This is the email about the first of five vlogs - a small wash based on-going mini-saga
I went down to the boat the other day with a view to sailing over to Boston for a night. Soon after leaving the pontoons at Wisbech the beast in the bowels of the slug started vibrating in an uncharacteristically enthusiastic way. Forcing me to change plans.
This week I have five short vlogs for you guys and will be posting one every couple of days. So here is vlog 104 -
which was recorded before the engine started causing problems.....ahhhh! those care free hours.
I arrived at the boat late afternoon and went for a bike ride around town. Wisbech is a really great little town - architecture is fantastic - it has a complete circle of Georgian houses and there are boats everywhere and men who love boats as well... what more could I want?
I have also made a direct reply to this comment on Vlog 103
which was about West Mark Knock. Forget the stuff about machine gunning Americans and the enlightenment about the tides, its the teaspoons you guys notice
8 May, 2011 at 4:09 pm (Edit)
"I love that you are concerned with dirtying a teaspoon when everything else on the slug appears to be filthy. Even the charts are covered in mold! You are definitely my kind of sailor. I’ve just renewed. Keep up the good work."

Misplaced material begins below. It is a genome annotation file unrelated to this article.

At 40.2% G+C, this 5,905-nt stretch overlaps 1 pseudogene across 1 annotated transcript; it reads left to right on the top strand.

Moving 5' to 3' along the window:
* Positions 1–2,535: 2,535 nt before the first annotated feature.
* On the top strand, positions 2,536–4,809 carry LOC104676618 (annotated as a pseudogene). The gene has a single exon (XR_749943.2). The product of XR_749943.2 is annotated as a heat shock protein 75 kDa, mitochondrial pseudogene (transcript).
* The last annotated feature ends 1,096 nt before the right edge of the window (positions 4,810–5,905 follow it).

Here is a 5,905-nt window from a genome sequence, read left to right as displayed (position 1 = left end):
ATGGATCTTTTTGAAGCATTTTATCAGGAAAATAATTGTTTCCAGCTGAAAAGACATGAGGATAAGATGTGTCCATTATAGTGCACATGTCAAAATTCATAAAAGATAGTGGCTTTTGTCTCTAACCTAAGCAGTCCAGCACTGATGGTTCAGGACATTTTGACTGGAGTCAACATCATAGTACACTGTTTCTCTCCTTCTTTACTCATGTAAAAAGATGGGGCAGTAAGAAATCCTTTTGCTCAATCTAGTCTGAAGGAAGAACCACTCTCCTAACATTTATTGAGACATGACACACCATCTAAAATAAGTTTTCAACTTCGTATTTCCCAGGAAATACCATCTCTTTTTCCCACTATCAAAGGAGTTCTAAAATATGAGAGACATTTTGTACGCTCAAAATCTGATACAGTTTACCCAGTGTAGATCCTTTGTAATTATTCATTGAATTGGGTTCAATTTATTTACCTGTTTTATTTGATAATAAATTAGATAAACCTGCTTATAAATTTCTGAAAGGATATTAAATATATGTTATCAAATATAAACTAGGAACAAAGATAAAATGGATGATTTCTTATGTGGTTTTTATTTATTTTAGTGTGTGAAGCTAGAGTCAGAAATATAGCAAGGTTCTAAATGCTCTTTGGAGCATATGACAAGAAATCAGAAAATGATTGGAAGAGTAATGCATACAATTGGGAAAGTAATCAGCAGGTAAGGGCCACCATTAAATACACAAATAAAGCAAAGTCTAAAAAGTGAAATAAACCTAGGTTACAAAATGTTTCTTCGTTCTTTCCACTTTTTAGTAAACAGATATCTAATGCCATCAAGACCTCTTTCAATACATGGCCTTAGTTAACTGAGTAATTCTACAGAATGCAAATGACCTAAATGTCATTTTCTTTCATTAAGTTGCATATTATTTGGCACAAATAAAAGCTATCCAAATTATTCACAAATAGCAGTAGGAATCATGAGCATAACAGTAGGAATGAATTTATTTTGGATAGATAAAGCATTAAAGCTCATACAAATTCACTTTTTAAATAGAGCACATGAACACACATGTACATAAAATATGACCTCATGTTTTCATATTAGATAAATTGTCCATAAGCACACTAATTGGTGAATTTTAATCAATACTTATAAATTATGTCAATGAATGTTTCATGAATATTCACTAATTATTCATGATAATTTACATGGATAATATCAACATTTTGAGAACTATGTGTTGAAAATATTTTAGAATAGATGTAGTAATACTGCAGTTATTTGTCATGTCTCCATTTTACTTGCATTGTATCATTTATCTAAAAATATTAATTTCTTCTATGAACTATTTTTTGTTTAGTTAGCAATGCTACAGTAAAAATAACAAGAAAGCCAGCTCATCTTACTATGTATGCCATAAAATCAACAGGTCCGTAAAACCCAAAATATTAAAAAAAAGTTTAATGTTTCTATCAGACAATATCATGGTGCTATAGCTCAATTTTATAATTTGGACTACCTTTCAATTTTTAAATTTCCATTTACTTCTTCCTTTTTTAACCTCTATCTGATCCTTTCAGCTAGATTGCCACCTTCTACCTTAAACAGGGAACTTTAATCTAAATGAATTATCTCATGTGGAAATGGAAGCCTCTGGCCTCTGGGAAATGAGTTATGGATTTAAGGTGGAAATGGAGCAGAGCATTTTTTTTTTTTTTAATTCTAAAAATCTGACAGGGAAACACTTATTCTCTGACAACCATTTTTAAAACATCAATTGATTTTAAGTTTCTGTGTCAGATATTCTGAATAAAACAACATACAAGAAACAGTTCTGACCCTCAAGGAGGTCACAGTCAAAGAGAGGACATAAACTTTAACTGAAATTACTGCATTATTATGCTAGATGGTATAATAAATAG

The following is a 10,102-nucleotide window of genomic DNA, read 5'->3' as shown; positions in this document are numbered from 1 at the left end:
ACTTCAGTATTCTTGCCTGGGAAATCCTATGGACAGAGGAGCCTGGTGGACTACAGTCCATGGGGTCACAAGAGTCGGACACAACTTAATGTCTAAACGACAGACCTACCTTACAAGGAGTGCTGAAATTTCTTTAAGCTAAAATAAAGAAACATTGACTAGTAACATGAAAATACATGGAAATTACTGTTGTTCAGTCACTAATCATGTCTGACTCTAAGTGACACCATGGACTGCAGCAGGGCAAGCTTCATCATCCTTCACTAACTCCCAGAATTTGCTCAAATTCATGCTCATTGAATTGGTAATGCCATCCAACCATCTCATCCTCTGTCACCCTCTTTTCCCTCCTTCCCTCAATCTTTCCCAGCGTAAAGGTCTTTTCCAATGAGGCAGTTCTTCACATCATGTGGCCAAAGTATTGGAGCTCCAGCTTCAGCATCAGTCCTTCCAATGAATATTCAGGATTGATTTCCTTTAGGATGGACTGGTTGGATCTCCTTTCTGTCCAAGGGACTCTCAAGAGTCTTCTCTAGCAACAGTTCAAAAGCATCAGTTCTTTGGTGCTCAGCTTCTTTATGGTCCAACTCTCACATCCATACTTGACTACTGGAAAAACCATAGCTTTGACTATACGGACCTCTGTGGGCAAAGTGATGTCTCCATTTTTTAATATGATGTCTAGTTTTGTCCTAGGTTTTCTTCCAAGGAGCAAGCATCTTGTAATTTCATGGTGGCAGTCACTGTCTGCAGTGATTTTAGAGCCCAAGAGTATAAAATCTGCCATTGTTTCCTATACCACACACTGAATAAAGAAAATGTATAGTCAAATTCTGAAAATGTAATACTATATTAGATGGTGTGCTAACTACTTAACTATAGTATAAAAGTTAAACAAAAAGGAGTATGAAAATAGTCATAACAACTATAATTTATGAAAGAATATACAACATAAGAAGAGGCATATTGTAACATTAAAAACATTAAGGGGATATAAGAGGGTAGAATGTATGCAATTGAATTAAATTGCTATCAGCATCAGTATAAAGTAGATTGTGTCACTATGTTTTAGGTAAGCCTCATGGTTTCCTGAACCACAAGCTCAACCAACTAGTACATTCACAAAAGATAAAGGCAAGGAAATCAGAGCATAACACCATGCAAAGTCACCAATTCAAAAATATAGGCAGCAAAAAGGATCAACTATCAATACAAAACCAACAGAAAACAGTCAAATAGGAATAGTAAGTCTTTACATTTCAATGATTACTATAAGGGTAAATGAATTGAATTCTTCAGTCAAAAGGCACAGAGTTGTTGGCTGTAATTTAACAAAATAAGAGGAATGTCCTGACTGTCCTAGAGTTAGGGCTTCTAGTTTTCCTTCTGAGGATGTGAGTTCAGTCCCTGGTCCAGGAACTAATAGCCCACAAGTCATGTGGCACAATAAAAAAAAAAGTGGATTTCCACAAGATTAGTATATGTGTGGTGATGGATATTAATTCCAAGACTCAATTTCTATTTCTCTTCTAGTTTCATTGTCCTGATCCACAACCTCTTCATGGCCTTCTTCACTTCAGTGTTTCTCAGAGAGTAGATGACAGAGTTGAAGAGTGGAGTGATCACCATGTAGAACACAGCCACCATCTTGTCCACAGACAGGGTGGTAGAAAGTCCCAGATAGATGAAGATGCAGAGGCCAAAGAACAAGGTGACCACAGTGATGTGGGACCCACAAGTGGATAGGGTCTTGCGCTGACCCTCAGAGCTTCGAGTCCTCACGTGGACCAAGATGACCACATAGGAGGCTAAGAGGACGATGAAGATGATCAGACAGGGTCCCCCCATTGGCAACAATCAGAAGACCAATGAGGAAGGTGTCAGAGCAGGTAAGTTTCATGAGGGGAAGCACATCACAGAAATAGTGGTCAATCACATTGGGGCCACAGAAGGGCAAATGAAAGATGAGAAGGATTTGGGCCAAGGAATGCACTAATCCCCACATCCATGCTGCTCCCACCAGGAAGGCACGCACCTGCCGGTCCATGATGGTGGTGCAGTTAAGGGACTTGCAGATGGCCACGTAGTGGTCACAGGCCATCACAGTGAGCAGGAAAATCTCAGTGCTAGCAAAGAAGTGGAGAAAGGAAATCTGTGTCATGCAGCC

Hurtful or what!
I also have a number of ktl subscribers who email me with their sailing adventures. Richard is such an admirer of the slug that he went out and bought one for himself. He is based on the Blackwater but his new slug was on the other side of the Thames. He emailed me the story of the one man's small adventure.. it summarises why we sail
My in box is a much more interesting place since I started making the films.
This is what he said
Just spent the last couple of days bringing NIP the 'Spawn of Slug' over to Essex from it's mooring on the Swale next to Kingsferry Rail Bridge. Here's how it went